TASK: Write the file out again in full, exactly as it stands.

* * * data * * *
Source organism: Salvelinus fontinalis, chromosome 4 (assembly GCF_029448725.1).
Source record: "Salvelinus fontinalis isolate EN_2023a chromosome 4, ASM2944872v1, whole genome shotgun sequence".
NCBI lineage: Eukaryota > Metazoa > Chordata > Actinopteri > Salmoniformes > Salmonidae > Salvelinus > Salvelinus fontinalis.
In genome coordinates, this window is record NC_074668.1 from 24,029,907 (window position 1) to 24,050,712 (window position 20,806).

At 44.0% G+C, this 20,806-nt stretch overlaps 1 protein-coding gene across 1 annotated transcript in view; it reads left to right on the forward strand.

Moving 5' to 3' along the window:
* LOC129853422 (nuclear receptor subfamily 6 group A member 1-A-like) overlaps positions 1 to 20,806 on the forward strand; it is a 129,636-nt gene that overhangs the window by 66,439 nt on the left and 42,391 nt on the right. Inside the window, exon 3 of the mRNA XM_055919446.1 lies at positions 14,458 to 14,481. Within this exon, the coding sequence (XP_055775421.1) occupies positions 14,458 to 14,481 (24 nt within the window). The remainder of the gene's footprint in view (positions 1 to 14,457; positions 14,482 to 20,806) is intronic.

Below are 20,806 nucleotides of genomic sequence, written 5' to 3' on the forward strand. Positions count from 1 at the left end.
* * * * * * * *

Source organism: Salvelinus fontinalis, chromosome 4 (assembly GCF_029448725.1).
Source record: "Salvelinus fontinalis isolate EN_2023a chromosome 4, ASM2944872v1, whole genome shotgun sequence".
NCBI lineage: Eukaryota > Metazoa > Chordata > Actinopteri > Salmoniformes > Salmonidae > Salvelinus > Salvelinus fontinalis.
In genome coordinates, this window is record NC_074668.1 from 24,029,907 (window position 1) to 24,050,712 (window position 20,806).

At 44.0% G+C, this 20,806-nt stretch overlaps 1 protein-coding gene across 1 annotated transcript in view; it reads left to right on the forward strand.

Moving 5' to 3' along the window:
* LOC129853422 (nuclear receptor subfamily 6 group A member 1-A-like) overlaps positions 1 to 20,806 on the forward strand; it is a 129,636-nt gene that overhangs the window by 66,439 nt on the left and 42,391 nt on the right. Inside the window, exon 3 of the mRNA XM_055919446.1 lies at positions 14,458 to 14,481. Within this exon, the coding sequence (XP_055775421.1) occupies positions 14,458 to 14,481 (24 nt within the window). The remainder of the gene's footprint in view (positions 1 to 14,457; positions 14,482 to 20,806) is intronic.

Below are 20,806 nucleotides of genomic sequence, written 5' to 3' on the forward strand. Positions count from 1 at the left end.